On May 24, Secretary of State Hilary Clinton presented the State Department's 2011 Country Reports on Human Rights that significantly trivializes the gravity of legal, institutional and societal discrimination faced by the Palestinian Arab minority in Israel.
Summary of the Report concerning the rights of the Palestinian Arab citizens of Israel
The Report states, “Arab citizens of the country faced institutional and societal discrimination.”
The Report presented, “On March 23, the Knesset codified into law the longtime practice of community admissions committees determining someone’s suitability for moving into small communities of fewer than 400 families in the Negev andGalilee.”
Referring to the Prawer Plan, the Report highlights, “The government maintained a program to encourage Bedouins to relocate from unrecognized villages to established towns by providing low-cost land and compensation for demolition of illegal structures for those willing to move to designated permanent locations.”
The Report mentions the Family Unification Law: “The law bars family reunification in cases where one spouse is a non-Jewish citizen of Iran, Iraq,Syria, or Lebanon. Palestinian male spouses who are 35 or older and female spouses who are 25 or older may apply for temporary visit permits but may not receive residency based on their marriage and have no path to citizenship.”
The HRA believes that the Report downplays the seriousness of discrimination against the Palestinian Arab citizens of Israel, by means of hiding important facts and adopting Israel’s official terminology.
The HRA concludes that the Report understates the effect of the Admissions Committee Law, referring to one section of the law while ignoring its essence. “The law prohibits any discrimination based on ‘race, religion, gender, nationality, disability, age, parentage, sexual orientation, country of origin, or political affiliation.’” Notwithstanding this seemingly non-discriminatory provision, another provision grants full discretion to ‘admissions committees’ to reject individuals who do not suit “the lifestyle and social fabric of the community.” This provision is arbitrary and purposefully vague, legitimizing the exclusion of entire groups of people from more than 700 communities in Israel.
The HRA condemns the US Report for obscuring the nature of the Prawer Plan, one of the many discriminatory laws enacted in 2011. By portraying the bill as "a program to encourage Bedouins to relocate", the Report fails to acknowledge that, in reality, the law approves forced eviction and relocation of Bedouins. As a matter of fact, the Prawer Plan recommends the destruction of 14 villages in the Beer El Sabe’ (Beer Sheba) district in the Naqab (Negev), effectively displacing 40,000 Palestinians from their homes. Israel authorized forced relocation of these Palestinian citizens from their ancestral homes in the rural Negev to crowded townships, violating both their agricultural livelihoods and basic human rights to the land.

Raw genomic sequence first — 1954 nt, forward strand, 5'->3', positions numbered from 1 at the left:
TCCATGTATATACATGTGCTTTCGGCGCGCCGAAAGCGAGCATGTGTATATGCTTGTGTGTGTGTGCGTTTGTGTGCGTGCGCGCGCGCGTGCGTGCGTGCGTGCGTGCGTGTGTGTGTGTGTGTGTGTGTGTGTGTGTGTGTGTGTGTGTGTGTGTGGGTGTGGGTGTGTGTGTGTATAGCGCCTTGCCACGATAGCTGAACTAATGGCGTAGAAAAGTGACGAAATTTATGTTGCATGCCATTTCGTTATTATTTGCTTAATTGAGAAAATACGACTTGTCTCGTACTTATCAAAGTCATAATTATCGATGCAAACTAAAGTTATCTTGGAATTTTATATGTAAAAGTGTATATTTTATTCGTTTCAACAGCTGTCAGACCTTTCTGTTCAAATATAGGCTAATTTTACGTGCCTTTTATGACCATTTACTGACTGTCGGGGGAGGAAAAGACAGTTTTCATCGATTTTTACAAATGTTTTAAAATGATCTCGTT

With regard to the Family Unification Law, the Report falsely portrays the law as a necessary means to combat terrorism and condones Israel’s blatant human rights abuses. “The government originally enacted the law following 23 terrorist attacks involving suicide bombers from the occupied territories who had gained access to Israeli identification through family unification.” Despite this claim by the US, “data provided by the state (Israel) revealed that from 1994 to 2008, among the more than 130,000 persons who have entered Israel for the purpose of family unification, only 54 were involved in some way in terror actions against Israel. Of these 54, only seven of them were indicted, convicted and sentenced to imprisonment and at least two of them were released from prison after only a short time,” as Human rights groups reported. As emphasized in the statements issued by various UN bodies (e.g., UN Human Rights Committee) that condemned the Family Unification Law, the ‘war on terror’ does not justify Israel’s infringement of fundamental human rights and that “the law should be revoked and that Israel should review its policy with a view to facilitating family reunifications for all citizens and permanent residents without discrimination.”
Furthermore, the Report completely failed to mention other discriminatory laws that were enacted in 2011. These racist laws include, Israeli Lands Law, NGO Foreign Government Funding Law, Budget Foundations Law (or “Nakba Law”), “Bishara Law”, and amendments to the Criminal Procedures Law. Details of the aforementioned laws can be found at our website: www.arabhra.org
These laws contravene a set of international norms that are legally-binding uponIsrael through international conventions, including the International Covenant on Civil and Political Rights (ICCPR) and International Convention on the Elimination of All Forms of Racial Discrimination (ICERD), among others. In its latest country report on Israel in March 2012, the Committee on the Elimination of Racial Discrimination (CERD) – a body that monitors implementation of the ICERD – condemned Israel’s discriminatory laws and recommended that “the State party abrogate all discriminatory laws and rescind all discriminatory bills so as to ensure non-Jewish communities’ equal access to work and social benefits as well as the right to political participation enshrined in the Convention.”
The HRA calls upon the US to
1. Take a clear position condemning the aforementioned discriminatory laws;
2. Move from denouncement to taking practical steps for the protection of human rights;
3. Stipulate human rights as a condition for all dealings with Israel and demand its compliance with the international human rights treaties to which Israel is a state party;
4. Ensure close cooperation and consultation on key issues of concern with relevant civil society actors, particularly human rights organisations, in a consistent and transparent manner.